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Art in the time of Instagram, Staying True to Your Vision

stay true to your vision

Staying True to Your Vision

Creating art is very personal. It is also something you want to share with the world. Often times. It’s difficult to bridge the gap between those two facts. You want your audience to connect, but you also want to be true to your vision. It’s not always easy, but I’ve found a few ways to make it happen, even with an active Instagram account. 

First, be honest with your audience. Most people can tell if you are a thirsty bitch trying to make ansell. Let your audience known who you are. People relate to the art sure, but they also want to know and support the artist. The theme and vision you embody will shine through. For example, it’s clear that my art is colorful, ironic, slightly twisted, and filled with plenty of sexual references. You can tell just by a quick scroll through my images.

Unfortunately, when I was in high school, the Columbine school massacre occurred and had a massive effect on the attitude of school teachers and administrators. It also affected the “security” of our institutions by tightening dress codes and political speak. It seemed they believed by making us tuck our shirts in, and refrain from talking about the systemic failure of gun control and mental health in the country it would somehow prevent these things from happening. We see how well that plan turned out. Anyway, in response to the tragedy, I drew a cartoon cell that featured a student in the school bathroom hanging from the ceiling. She was wearing a blink 182 shirt, and you could see the suicide note beside her that read, “Please tell mom this is not her fault.” This was a reference to lyrics from “Adam’s Song,” which was believed by adults to encourage suicide. In the image, a teacher walks into the bathroom to discover the hanged student, and the thought bubble reads, “Oh my God, your shirt is untucked.”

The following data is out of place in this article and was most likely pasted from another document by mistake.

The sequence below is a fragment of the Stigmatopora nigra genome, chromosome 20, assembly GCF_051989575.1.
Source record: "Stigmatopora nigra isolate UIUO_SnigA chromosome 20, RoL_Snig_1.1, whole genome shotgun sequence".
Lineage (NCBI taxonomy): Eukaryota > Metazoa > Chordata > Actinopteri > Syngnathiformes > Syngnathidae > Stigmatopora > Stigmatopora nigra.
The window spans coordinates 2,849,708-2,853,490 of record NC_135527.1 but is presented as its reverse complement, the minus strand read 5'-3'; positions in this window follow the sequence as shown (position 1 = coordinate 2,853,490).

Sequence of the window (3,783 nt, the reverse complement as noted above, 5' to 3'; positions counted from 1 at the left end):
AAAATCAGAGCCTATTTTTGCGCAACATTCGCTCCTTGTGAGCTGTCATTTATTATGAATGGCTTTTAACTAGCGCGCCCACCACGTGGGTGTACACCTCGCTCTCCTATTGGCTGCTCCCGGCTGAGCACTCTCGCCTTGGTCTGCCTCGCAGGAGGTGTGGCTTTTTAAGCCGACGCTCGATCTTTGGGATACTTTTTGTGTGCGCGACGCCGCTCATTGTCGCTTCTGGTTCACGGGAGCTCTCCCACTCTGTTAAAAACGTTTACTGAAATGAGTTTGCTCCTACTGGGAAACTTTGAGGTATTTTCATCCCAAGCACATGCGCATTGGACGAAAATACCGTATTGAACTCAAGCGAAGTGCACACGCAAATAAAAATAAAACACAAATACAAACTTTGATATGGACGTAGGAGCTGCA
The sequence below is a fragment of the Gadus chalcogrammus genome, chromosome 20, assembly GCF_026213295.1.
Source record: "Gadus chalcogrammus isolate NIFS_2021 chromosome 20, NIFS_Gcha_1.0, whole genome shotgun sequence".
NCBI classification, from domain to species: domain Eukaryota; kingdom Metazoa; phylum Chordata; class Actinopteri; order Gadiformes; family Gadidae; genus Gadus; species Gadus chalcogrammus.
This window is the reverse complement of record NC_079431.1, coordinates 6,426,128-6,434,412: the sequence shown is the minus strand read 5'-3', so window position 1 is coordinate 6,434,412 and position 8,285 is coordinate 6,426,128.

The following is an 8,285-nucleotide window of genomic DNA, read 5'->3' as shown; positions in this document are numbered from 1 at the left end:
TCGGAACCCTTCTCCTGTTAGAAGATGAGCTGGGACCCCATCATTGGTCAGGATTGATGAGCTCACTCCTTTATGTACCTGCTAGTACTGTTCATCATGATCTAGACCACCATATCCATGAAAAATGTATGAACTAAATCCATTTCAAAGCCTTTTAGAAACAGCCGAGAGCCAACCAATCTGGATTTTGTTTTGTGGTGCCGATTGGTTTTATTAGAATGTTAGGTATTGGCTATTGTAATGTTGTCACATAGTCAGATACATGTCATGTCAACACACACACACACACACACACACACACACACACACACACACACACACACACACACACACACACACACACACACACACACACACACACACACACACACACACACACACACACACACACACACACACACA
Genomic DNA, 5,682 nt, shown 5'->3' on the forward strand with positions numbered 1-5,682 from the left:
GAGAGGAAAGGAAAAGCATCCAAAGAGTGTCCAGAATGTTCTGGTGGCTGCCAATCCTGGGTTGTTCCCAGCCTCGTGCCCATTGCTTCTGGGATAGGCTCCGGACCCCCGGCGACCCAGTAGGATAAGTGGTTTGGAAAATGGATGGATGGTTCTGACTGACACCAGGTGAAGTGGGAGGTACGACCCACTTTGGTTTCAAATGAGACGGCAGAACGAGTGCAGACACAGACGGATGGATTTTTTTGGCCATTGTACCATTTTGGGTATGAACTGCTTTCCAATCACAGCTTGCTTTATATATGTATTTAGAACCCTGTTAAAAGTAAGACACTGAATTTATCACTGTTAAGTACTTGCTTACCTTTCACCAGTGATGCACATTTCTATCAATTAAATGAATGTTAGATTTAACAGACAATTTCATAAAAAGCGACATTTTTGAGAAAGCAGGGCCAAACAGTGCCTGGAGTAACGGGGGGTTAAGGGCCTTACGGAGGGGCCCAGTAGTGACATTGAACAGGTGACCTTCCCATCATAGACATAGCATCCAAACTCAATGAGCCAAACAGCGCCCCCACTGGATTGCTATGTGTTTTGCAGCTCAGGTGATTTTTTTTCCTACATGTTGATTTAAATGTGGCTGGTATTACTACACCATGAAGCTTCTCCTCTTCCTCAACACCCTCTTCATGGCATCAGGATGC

Many of my pieces moving forward had a similar attitude laced with dark humor. After the 9/11 attacks, I drew a patriotic plunger, adorned in stars and stripes. The piece was a direct comment toward the pigs who would capitalize on a national tragedy through the sales of patriotic memorabilia. 

In my portfolio, you’ll see another image of a pig, stirring a fellow pig in a cauldron. This is a recreation of a picture I saw painted in a restaurant. The piece is my interpretation of the inherent cruelty that is completely ignored in the animal processing industrial complex. A good 75% of the work I create is sarcastic in some way, and the rest are probably puns. I think puns are funny and most people seem to agree. 

When it comes to social media, it’s easy for an artist to feel disappointed or hurt when a post doesn’t perform well or receives negative feedback. Every painting is your baby to some degree, and nobody wants to hear that their bundle of joy was called ugly or worse, to be ignored. The key is to persevere and have faith in your work, no matter how well it is received online. There is always someone who will have something negative to say, regardless of how incredible your work may be. When you are trying to build a bridge to your audience, there will always be trolls bbn living underneath. For every creation you share with the world, you will find a group of likeminded people who will love it and understand your outlook. To learn more about my satirical pieces and like them for yourself, visit my page at